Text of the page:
Alternatively titled: How a Pantser Became a Plotter*

I’m being a bit naughty today and playing hookey from my work-in-progress. I’ve worked pretty solidly on it for three weeks, and I’m a bit tired, so I’ve decided to write other things instead today. Which is why I’m here, bringing you an update on how my yet-to-be-named second novel is going. 


Ditching a Novel After 25,000 Words


You may recall that a couple of weeks ago, after thinking about it for a year and writing 25,000 words, I ditched Novel #2 (now known as Old Novel #2, or ON2). I printed it out prior to trashing it so I can harvest anything good and transplant it into the New Novel #2 (NN2), because as I re-read it, I actually liked some of the writing and there’s the occasional good scene. I know I can use some of it, but even if I don’t I believe that no writing is ever wasted, even if it doesn’t make it into the final product.

That aside, the main reason I canned ON2 was because I’d lost my passion for the story, if, indeed, I’d ever actually had any. It started out as a topic I wanted to write about, much like Novel #1 began, but whereas Novel #1 took off as soon as I found Ida, my narrator, after a year of working on this one, I was still waiting for it to grab me—that moment when you realise what the story is about and can’t wait to write it.

I still didn’t know what it was about and I just couldn’t get into it. I didn’t have the passion for it, none of the energy I feel when I’m excited by a project. I had no idea where it was going, and I felt nothing as I was writing it.

It was brought home to me whenever people asked me about it, and I groped about trying to describe it. In the end, I realised I didn’t want to write it anymore. One thing you need when writing a book is passion for the story because you spend a couple of years working on it, and if you’re not enjoying it, it’s no fun and that shows on the page. 

So I assigned ON2 to the bin. RIP, ON2. I’m sorry to say, you won’t be missed.


On the same day I let go of ON2, another idea popped into my head. I thought about it over the next few days, and ideas came thick and fast. The more the ideas came, the more excited I grew, and so began NN2.
Because I was excited by this project, I wrote with a feeling of momentum behind me—happily getting up for the #5amwritersclub** and tapping away on my keyboard. That initial burst soon dissipated, of course, and the words aren’t flowing quite as fast, but the story idea still excites me. 

When a Pantser is Asked For a Synopsis 

Coincidentally, just after I started NN2, my publisher asked for a synopsis, an outline of the plot of my second novel. Anyone who knows me, knows I’m not a planner. I write novels as I live life—hour to hour. I can’t even write to a prompt. I need the freedom of a blank slate—I want to be able to experiment as I write, exploring tangents and ideas as they come.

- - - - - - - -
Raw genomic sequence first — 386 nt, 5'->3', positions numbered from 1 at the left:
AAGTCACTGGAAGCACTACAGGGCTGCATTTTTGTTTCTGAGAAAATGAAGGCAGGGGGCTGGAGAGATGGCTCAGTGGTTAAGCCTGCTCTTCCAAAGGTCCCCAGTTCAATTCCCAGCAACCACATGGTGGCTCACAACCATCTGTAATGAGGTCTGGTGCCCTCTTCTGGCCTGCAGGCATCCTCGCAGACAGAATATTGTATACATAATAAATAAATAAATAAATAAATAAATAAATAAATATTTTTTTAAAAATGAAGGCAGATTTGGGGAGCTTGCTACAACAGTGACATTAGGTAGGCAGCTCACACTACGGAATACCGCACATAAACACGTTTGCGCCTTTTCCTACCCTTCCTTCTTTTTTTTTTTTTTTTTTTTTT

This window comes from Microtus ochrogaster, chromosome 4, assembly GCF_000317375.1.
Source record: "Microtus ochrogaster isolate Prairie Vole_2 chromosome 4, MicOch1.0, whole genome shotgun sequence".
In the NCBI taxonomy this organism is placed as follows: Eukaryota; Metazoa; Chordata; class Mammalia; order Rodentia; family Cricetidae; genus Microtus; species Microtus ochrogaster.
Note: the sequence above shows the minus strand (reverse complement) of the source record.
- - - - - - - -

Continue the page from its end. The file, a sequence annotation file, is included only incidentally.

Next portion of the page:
So to ask someone like me for a synopsis before I’ve completed the first draft is like forcing someone to drain their swimming pool through a petrol funnel—I have so many good ideas, I can’t narrow my focus already! And what about all that spillage!
However, I didn’t want to let my publisher down, so I wrote one. At first I told myself, You don’t have to stick to it. Just write something, anything!
Because I hadn’t written the story, all the logistical and practical problems I’m yet to solve reared their ugly heads as I wrote. Why did she leave the city? What was her job? What sort of character is her father? Etcetera …
It was hard to answer these questions without writing my way in and getting to know my story first. The whole time, I told myself nothing was set in stone, so just write anything down. Which I did, but not before really thinking about it. There are still details to work out, things I can add in as I write the story, but from writing this outline, I’ve been able to work out the type of story it is and come up with a loose plan. It doesn’t matter that some of the details will change later because I know where I’m headed, and it’s made me even more excited to write it. 
So, what I’m saying is that although it was hard and completely against my personality type, it’s been a helpful exercise. I wouldn’t have done it if I hadn’t been forced to, but now I’m glad I did. I have a basic story path to follow, so I know where I’m going, but it’s still loose enough to give me freedom to explore if I want to.  
I’m a slow writer—I average only 500-600 words a day—but with the help of the #5amWritersClub and my other accountability group, the Lollygaggers, I’m ploughing on. Onwards and upwards with NN2.
Okay, that’s enough procrastination—I’d better get back to work! 


* A pantser is the official term for someone who writes their stories without planning first—in other words, flies by the seat of their pants. A plotter is the opposite, someone who plans their story before writing it. 

** Actually, not entirely true. I’m not always ‘happy’ to get up at 5am. 😏 



A reminder that I’ll be back here next week with a post on ‘Social Media for Writers‘, so look out for that!

My March newsletter will also be out soon, so if you haven’t signed up you can do that here.



If you’re in the Armadale area next Friday, 6th April, please come along to this talk. It starts at 10:30am, is free and morning tea is provided.

Click here to book.